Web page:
Mostly this is an excuse to link to these great videos of free running and parkour, unusual because they show much of the full sequence rather than mash-ups. But to go all scholarly on you, Cognitive Daily had a recent piece on learning to walk and children’s sense of balance. Leaning with backpack weights was a learned process, not an intuitive one, even with toddlers who knew how to walk.
These videos also give me the chance to plug Greg’s early piece on our sense of balance. Rather than an innate module gifted to us by evolution, “The evidence seems very clear that the sense of balance (again, with all the caveats of calling it ‘a’ single ‘sense’) can be trained to wide range of different challenges and to operate more efficiently or from different sets of information depending upon the task constraints. The variability of equilibrium was driven home to me in my research on capoeira, an Afro-Brazilian martial art and dance.”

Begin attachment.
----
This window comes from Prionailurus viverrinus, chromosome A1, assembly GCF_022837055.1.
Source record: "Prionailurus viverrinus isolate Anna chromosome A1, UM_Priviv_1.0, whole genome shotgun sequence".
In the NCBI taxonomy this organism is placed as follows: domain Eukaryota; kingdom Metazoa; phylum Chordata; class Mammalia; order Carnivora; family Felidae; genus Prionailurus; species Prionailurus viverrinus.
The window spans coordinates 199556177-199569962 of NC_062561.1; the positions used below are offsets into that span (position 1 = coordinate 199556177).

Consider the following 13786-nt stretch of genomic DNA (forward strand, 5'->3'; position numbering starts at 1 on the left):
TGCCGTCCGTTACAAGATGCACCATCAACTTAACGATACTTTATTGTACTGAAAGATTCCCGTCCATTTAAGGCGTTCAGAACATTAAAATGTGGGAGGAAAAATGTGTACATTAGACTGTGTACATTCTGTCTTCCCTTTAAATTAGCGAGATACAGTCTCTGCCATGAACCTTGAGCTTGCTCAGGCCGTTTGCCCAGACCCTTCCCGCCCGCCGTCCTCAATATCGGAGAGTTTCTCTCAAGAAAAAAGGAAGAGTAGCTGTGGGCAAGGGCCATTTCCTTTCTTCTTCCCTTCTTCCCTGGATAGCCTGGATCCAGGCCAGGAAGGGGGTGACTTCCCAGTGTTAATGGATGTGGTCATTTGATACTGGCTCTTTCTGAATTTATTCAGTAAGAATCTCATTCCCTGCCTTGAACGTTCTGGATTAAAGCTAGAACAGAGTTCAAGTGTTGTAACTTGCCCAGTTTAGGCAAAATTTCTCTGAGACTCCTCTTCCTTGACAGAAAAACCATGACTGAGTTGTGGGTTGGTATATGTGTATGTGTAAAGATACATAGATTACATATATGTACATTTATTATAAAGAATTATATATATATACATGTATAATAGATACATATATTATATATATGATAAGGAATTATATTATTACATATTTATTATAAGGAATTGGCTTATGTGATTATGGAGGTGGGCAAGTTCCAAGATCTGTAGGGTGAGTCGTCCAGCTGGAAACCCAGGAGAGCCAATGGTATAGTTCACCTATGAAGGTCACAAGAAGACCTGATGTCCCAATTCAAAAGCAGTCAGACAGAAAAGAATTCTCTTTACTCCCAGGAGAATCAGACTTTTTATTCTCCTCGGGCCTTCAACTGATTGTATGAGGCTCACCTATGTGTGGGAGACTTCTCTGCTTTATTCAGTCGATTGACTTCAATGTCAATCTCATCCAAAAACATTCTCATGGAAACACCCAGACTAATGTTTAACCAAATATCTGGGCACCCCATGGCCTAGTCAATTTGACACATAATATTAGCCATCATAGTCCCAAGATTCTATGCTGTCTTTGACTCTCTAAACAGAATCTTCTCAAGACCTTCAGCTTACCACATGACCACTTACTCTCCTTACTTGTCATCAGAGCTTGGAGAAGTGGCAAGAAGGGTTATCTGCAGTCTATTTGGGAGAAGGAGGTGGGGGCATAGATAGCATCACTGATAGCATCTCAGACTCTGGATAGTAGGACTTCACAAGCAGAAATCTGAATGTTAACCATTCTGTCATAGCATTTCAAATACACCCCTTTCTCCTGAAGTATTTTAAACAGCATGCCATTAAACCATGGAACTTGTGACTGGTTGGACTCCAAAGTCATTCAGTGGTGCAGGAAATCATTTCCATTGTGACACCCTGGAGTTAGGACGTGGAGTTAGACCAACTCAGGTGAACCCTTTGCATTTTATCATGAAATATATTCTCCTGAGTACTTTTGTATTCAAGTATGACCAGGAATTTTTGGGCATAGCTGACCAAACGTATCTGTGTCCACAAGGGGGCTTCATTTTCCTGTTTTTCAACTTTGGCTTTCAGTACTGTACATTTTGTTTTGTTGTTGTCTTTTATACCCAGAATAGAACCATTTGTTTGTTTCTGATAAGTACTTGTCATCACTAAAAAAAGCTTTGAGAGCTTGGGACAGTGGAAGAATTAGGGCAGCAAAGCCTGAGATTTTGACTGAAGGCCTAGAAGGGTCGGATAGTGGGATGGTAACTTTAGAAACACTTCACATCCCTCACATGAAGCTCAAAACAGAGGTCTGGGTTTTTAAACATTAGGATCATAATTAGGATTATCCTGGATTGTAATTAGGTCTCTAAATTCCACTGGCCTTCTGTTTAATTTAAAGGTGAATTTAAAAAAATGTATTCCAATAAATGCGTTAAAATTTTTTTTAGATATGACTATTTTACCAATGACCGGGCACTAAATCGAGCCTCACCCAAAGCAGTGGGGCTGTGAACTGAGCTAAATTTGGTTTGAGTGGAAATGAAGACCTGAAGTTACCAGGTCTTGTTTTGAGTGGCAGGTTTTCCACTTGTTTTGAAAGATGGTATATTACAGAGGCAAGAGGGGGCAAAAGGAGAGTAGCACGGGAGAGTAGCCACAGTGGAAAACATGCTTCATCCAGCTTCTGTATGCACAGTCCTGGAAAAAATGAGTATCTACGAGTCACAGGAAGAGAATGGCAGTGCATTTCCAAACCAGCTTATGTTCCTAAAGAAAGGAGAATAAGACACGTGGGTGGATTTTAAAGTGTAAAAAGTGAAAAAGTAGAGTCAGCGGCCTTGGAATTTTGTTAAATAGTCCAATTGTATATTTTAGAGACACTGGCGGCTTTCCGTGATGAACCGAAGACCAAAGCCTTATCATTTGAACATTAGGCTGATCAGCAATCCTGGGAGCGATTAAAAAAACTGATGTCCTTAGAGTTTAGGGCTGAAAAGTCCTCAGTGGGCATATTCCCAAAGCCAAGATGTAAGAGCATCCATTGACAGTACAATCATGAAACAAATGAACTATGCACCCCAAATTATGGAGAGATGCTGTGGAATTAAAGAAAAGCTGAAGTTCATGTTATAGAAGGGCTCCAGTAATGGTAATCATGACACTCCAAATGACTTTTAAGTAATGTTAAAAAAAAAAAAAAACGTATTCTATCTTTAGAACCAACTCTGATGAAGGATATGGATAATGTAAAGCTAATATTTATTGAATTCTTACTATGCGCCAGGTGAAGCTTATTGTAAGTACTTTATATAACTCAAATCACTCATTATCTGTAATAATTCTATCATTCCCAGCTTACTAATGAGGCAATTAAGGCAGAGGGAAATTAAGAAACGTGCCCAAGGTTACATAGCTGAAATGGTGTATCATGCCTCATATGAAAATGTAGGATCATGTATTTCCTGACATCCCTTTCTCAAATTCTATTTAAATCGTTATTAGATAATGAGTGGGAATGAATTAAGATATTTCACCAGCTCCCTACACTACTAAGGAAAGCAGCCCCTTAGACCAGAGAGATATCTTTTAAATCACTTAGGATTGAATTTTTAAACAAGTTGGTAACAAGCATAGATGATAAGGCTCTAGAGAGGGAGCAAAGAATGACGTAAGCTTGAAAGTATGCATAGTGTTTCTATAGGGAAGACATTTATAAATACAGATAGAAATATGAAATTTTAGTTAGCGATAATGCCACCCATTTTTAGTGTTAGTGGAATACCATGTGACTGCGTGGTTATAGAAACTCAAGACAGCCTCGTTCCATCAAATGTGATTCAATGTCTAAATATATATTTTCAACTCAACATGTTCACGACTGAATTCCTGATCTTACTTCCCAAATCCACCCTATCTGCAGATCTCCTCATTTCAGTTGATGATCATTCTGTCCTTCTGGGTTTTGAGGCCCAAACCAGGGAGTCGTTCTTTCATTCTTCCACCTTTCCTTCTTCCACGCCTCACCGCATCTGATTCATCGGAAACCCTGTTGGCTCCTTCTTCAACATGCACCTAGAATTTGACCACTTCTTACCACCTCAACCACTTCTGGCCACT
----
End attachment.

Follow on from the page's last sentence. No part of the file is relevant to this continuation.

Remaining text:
Similarly with “l’art de displacement” through mixing balance, jumping, climbing and running. Wow!
Just like elite runners, I bet they stay focused on the task on hand, and not on the pain of a misstep or the fear over a missed jump—dissociation from risk and worry through expert technique. And this focused and skilled activity also relies on significant sensory integration of balance, vision, and touch. In turn, sensory integration, plenty of training and experience, and focus on the task help make free running predictable, understandable and controllable, and thus integrated into the person’s everyday interactive design.
Anyways, here’s a couple popular YouTube videos in the mash-up music video style: